Solar system prices dropped 90 percent over the last nine years, but the decline was tempered by American trade tariffs, leaving U.S. prices 45 percent above those in Europe and Australia, according to new research from Wood Mackenzie Power & Renewables.
Solar products shipped from China to the U.S. face Section 201 and 301 tariffs, plus anti-dumping and countervailing duties. Those policies have helped shift solar manufacturing into Southeast Asia, while constraining the amount of lower-cost product available to U.S. developers.
The Trump administration is currently undertaking a midterm review of the Section 201 tariffs and has wide latitude to determine whether and how tariffs will continue. The U.S. Trade Representative is also soliciting comments on the tariff exclusion for bifacial solar panels, with the potential for that exclusion to be removed — again.
WoodMac found that a complete removal of tariffs — an unlikely outcome — would result in an immediate 30 percent drop in total system prices. Without tariffs, costs for large-scale solar would fall below $1 per watt (DC) this year, a price it’s not expected to reach for another two years under current policies.
If the U.S. extends tariffs for four more years, on the other hand, the price gulf between the U.S. and other countries would grow. Under those circumstances, by 2026, modules imported into the U.S. could cost twice as much as those imported into Europe and Canada.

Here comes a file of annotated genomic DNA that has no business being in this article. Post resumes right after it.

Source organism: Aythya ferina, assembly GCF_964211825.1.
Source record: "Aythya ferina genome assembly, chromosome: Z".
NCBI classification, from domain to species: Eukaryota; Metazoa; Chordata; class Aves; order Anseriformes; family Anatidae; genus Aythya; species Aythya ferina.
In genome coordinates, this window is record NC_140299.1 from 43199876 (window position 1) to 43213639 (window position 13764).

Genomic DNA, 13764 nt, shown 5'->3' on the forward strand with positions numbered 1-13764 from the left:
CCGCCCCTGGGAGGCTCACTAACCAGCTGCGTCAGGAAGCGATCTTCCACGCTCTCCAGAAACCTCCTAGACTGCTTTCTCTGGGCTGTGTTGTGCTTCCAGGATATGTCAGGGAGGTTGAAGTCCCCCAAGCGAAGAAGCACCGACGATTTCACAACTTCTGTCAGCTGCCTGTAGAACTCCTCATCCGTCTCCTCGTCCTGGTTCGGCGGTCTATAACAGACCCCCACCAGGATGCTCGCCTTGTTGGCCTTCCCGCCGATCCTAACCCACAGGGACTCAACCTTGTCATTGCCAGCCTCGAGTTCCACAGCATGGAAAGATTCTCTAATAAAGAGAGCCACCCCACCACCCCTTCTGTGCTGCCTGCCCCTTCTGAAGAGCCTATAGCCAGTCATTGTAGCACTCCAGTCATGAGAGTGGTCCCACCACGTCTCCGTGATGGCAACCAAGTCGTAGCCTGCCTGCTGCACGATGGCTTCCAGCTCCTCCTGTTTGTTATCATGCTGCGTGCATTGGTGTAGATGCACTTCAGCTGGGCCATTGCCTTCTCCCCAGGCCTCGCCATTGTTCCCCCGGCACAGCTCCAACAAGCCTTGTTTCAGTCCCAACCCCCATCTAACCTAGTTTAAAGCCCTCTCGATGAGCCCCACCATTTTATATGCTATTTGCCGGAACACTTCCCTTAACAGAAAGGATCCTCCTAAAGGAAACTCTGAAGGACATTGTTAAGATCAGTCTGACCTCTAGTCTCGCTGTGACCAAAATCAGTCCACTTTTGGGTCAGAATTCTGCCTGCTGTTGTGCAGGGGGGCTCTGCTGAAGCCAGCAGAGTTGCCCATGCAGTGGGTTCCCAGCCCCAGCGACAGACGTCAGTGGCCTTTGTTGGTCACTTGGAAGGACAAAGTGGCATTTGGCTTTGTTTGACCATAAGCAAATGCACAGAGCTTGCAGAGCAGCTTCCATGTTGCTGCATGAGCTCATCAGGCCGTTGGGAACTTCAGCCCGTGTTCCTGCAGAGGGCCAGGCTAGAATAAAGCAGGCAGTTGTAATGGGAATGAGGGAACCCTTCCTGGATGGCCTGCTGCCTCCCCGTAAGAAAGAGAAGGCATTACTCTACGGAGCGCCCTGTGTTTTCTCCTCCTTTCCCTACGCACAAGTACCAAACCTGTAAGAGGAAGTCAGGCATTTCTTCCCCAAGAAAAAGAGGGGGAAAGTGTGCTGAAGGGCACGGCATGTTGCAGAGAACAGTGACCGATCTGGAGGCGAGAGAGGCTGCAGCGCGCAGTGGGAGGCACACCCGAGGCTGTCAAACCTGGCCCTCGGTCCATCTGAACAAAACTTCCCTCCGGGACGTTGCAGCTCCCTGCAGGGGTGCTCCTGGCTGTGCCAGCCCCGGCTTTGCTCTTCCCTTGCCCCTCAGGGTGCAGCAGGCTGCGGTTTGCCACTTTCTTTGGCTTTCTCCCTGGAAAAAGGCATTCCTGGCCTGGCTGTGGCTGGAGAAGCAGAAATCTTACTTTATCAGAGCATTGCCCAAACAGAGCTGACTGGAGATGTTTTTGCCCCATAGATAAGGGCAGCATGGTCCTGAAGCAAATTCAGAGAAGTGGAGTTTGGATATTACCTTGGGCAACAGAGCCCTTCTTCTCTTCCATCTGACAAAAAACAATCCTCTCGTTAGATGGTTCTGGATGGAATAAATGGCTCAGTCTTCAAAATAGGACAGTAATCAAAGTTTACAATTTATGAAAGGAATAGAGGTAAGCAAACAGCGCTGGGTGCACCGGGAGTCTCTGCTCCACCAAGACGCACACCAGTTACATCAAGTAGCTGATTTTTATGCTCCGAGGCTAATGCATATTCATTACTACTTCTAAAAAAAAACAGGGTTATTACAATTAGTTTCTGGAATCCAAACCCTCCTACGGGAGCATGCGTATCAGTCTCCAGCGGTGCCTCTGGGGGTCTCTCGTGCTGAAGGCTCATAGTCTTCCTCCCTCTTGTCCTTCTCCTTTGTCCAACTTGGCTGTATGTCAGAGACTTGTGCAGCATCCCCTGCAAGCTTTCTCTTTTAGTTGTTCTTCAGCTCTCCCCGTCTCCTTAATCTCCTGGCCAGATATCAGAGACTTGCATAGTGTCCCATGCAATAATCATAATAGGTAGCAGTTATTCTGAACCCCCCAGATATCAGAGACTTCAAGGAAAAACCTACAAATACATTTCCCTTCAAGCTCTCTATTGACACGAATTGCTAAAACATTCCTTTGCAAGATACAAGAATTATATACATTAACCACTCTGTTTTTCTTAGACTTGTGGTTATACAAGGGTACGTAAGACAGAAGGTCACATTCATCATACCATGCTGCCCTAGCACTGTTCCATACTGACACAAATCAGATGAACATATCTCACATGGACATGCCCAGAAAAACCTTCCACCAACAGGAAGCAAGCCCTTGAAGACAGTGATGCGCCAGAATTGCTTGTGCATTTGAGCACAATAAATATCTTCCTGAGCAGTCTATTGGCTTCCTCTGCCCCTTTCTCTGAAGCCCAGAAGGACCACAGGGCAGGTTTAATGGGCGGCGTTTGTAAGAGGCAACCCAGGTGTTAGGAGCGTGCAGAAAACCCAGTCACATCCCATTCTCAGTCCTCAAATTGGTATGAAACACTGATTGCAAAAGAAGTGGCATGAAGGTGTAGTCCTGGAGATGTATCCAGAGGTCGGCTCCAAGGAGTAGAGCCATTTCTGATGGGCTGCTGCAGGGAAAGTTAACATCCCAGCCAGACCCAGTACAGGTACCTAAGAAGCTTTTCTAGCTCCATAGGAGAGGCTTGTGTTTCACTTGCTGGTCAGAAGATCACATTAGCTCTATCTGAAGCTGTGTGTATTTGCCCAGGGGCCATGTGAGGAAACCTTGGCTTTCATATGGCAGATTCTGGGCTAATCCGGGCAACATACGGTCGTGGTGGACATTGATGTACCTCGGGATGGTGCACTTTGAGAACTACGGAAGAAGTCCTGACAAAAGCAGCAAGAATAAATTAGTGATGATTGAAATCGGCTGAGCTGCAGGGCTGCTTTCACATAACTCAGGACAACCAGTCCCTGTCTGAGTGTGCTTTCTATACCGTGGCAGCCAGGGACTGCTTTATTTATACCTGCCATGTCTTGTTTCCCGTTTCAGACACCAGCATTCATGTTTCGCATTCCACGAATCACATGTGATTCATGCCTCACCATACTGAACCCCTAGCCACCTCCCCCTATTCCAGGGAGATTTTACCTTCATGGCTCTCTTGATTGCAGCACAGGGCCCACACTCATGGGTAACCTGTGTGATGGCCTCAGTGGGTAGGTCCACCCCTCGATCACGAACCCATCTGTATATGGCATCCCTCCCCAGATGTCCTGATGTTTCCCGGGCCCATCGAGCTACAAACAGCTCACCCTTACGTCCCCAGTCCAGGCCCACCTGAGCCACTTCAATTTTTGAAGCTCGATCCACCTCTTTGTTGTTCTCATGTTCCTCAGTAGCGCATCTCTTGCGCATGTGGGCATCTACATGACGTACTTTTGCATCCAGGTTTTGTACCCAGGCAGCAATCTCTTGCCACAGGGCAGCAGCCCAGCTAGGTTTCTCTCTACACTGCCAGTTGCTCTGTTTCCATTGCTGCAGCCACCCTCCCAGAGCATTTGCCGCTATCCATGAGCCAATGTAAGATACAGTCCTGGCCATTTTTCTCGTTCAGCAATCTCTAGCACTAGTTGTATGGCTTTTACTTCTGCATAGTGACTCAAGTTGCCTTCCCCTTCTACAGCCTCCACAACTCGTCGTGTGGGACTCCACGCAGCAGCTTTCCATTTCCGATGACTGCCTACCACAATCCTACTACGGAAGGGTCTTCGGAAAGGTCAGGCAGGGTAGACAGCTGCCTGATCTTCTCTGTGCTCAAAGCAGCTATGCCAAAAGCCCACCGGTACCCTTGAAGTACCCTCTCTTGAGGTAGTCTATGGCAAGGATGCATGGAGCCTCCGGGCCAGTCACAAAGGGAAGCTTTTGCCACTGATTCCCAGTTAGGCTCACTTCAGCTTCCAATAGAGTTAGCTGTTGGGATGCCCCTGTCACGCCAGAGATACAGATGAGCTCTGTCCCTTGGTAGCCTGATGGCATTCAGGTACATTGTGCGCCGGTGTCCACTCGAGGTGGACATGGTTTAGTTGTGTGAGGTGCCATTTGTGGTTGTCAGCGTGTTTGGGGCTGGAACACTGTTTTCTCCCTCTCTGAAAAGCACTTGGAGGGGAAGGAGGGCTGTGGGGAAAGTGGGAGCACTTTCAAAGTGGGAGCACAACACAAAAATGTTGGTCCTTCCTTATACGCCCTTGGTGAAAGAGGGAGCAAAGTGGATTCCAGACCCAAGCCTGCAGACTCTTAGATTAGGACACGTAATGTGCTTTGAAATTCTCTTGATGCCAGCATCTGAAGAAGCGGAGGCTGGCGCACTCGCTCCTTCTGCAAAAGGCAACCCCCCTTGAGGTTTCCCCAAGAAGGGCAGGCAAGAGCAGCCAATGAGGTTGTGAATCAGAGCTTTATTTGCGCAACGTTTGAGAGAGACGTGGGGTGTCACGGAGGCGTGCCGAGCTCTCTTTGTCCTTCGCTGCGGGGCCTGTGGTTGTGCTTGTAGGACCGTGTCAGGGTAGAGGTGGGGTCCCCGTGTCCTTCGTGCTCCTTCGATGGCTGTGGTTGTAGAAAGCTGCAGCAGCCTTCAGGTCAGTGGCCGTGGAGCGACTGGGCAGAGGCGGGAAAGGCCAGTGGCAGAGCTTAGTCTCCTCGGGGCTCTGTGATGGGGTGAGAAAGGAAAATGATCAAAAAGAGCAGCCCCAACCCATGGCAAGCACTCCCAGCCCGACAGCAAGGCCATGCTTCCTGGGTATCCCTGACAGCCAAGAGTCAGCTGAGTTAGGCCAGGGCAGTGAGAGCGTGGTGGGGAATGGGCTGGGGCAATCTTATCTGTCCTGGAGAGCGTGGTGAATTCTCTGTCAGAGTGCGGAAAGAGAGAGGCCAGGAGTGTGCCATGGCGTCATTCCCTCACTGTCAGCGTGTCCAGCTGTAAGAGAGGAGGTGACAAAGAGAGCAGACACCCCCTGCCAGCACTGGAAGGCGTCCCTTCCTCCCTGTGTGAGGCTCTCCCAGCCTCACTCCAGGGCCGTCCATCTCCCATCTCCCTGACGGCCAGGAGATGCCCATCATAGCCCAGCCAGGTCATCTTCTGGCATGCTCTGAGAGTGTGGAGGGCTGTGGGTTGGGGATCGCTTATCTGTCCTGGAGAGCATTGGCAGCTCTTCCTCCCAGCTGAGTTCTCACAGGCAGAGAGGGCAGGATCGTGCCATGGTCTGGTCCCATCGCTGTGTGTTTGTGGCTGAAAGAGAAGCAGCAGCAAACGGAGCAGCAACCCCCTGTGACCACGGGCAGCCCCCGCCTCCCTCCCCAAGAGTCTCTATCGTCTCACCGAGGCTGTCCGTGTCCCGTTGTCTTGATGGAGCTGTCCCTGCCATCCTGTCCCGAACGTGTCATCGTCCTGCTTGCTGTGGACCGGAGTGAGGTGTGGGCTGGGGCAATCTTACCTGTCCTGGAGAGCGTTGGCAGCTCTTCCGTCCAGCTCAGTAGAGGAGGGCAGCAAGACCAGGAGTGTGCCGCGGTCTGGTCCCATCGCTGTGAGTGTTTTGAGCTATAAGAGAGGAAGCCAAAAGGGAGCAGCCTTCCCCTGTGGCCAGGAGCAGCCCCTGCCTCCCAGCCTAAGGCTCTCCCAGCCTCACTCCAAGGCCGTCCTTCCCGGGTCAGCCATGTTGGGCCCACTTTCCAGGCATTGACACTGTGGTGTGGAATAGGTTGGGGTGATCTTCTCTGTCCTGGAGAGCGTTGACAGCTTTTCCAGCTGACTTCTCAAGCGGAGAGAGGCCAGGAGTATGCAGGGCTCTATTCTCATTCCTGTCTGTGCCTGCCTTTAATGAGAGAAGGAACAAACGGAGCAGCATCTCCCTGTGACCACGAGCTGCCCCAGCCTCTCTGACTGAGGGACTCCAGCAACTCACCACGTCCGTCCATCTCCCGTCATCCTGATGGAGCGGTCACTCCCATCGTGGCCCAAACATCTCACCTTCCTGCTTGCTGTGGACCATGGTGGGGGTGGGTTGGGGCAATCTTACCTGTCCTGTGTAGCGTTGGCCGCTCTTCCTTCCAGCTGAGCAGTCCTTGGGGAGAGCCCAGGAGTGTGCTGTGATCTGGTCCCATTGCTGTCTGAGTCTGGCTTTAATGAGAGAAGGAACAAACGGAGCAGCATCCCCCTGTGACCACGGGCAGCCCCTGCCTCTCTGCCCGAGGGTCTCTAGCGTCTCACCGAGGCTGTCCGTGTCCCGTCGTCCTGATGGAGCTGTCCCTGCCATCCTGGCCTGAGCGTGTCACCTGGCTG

Muted cost reductions in the U.S. impact the ability of solar to compete with other resources in the power mix. Even so, solar is beating cost declines for other technologies. Costs for utility-scale solar engineering, procurement and construction fell by more than 50 percent from 2013 to 2019 in the U.S., while onshore wind and natural-gas combined-cycle plants fell by 38 percent and 2 percent, respectively.
Those projections spurred the U.S. Energy Information Administration last month to forecast that renewables — led by solar — will finally overtake electricity produced by natural gas in 2045.
“People pay a lot of attention to the levelized cost of solar, where the hardware cost is a major component,” said Xiaojing Sun, a senior solar analyst at WoodMac. “The general consensus is, were there no tariffs, there would probably be more solar.”
WoodMac analysts expect continued advancements in solar power output and manufacturing in the decade to come, while the industry gets more creative, building projects in new configurations and with add-ons that move beyond solar-plus-storage.
Countries in the Middle East and Europe will likely emphasize floating solar installations, sometimes called "floatovoltaics," while agriculture-paired solar is set to take off in a bigger way in the U.S. and China. Building-integrated PV will also play a bigger role in the global market, WoodMac predicts.
Meanwhile, the growing trend of pairing solar plants with batteries will continue to gain steam, Sun said. WoodMac expects the U.S. alone to add more than 12 gigawatts of solar-plus-storage over the next five years.
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